In 1975, she took a step backwards to move forwards, switching from radio to TV by becoming a production assistant for NOVA, a joint production of WGBH, PBS and the Corporation for Public Broadcasting, then in its second season. “I can’t tell you how innovative it was,” says Apsell. “[Creator] Michael Ambrosino was an incredible visionary. He knew a science series was a good idea and persisted in the face of enormous skepticism, from people who thought it was too intellectual and that no one would want to watch it.”

Switching to TV was a learning curve, and Apsell’s first job was to schedule a three-week shoot for “The Plutonium Connection.” Her next step up the ladder was the chance to produce her own NOVA episode, “Death of a Disease,” about the eradication of smallpox, followed shortly thereafter by episodes on artificial intelligence and genetic engineering, hardly hot topics in the 1970s. “I waited for years for another opportunity to do a film on AI, but there just didn’t seem to be enough progress in the area until IBM created Watson,” she says. “Then we did another one, ‘Smartest Machines on Earth’. It’s been an amazing experience to follow AI and genetic engineering from the time they first emerged and now see so much progress and so many breakthroughs to become the crucial fields they are today.”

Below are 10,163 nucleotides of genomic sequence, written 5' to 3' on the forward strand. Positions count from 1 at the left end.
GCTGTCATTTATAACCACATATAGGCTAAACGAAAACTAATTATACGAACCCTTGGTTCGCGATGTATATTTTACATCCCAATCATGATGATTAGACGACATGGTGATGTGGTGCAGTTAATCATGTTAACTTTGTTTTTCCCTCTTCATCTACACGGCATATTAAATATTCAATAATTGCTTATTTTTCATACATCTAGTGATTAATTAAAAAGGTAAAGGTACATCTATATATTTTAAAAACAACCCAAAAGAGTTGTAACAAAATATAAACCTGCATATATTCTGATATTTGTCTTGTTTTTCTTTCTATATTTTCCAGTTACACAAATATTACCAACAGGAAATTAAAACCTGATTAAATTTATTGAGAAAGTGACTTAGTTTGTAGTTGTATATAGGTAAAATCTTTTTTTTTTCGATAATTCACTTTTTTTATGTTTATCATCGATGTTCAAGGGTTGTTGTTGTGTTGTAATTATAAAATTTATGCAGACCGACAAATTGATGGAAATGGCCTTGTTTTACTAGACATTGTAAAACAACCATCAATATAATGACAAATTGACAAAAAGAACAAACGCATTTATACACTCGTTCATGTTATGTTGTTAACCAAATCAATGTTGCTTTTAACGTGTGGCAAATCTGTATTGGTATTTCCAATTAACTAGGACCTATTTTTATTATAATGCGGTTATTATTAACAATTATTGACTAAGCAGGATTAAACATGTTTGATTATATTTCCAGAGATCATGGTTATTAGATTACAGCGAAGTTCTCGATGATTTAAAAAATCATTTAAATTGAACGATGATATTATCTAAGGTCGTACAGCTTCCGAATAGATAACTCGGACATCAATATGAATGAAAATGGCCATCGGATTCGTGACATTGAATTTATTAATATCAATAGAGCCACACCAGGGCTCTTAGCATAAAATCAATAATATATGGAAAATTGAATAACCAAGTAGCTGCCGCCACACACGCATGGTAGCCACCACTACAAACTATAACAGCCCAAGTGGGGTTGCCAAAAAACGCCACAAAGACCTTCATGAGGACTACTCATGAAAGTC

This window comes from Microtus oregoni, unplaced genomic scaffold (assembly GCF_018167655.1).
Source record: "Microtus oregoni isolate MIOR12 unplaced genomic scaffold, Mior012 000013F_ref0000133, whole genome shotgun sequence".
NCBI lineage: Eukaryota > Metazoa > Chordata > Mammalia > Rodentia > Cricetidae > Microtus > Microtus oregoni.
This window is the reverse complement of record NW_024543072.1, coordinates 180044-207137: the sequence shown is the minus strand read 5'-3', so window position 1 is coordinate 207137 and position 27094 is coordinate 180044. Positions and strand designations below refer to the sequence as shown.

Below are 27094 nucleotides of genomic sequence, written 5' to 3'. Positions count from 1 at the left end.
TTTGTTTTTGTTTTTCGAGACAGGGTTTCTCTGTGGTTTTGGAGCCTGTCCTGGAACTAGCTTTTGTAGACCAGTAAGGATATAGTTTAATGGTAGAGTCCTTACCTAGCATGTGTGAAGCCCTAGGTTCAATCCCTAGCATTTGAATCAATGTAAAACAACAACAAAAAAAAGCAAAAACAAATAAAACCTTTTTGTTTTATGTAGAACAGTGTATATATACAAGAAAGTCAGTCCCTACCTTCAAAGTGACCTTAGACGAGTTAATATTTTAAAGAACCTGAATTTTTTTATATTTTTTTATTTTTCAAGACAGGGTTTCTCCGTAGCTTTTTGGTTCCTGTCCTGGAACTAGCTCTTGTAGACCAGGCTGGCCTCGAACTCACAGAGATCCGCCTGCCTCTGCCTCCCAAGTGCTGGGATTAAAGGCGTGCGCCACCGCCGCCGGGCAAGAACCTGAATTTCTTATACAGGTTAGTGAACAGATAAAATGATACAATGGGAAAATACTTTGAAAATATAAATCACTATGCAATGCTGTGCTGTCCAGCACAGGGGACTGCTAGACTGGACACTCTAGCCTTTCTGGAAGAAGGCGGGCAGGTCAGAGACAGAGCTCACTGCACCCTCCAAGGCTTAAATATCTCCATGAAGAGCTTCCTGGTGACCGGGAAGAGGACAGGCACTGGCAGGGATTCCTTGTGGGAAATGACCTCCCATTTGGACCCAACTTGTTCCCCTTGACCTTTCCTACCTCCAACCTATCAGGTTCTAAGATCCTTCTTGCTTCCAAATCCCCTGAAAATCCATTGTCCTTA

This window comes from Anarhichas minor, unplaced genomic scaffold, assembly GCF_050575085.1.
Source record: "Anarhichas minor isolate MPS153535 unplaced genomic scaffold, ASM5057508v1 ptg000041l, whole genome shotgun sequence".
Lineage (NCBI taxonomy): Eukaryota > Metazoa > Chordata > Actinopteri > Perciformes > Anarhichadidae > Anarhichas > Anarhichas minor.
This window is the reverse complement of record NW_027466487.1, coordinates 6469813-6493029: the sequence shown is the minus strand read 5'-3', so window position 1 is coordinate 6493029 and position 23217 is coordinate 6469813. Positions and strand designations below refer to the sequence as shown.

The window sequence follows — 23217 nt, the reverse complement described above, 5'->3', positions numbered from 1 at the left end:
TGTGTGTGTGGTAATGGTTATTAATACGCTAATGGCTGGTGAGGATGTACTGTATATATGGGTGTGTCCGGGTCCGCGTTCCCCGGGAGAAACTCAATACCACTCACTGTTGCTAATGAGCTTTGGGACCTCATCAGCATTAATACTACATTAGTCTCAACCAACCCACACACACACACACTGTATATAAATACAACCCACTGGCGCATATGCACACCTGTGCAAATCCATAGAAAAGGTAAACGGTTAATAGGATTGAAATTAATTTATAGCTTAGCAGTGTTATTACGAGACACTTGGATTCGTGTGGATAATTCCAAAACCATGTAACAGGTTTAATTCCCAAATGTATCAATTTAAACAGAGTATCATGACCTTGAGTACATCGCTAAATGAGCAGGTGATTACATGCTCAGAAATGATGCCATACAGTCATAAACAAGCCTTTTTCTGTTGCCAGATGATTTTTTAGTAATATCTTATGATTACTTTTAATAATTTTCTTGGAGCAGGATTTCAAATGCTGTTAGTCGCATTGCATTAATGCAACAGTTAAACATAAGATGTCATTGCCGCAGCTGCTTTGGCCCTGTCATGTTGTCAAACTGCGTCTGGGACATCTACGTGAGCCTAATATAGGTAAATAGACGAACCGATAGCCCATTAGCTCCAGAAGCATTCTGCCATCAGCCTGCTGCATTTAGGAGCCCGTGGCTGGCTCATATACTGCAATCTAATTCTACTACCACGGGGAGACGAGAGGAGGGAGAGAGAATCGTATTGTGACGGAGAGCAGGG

Ask Apsell what her favorite episodes are, however, and she demurs. “I love all my children equally,” she says. “As a senior executive producer, I touch every long-form documentary. Even if I’m not initially passionate about the topic, in the process of helping to shape it, I kind of fall in love each and every time.”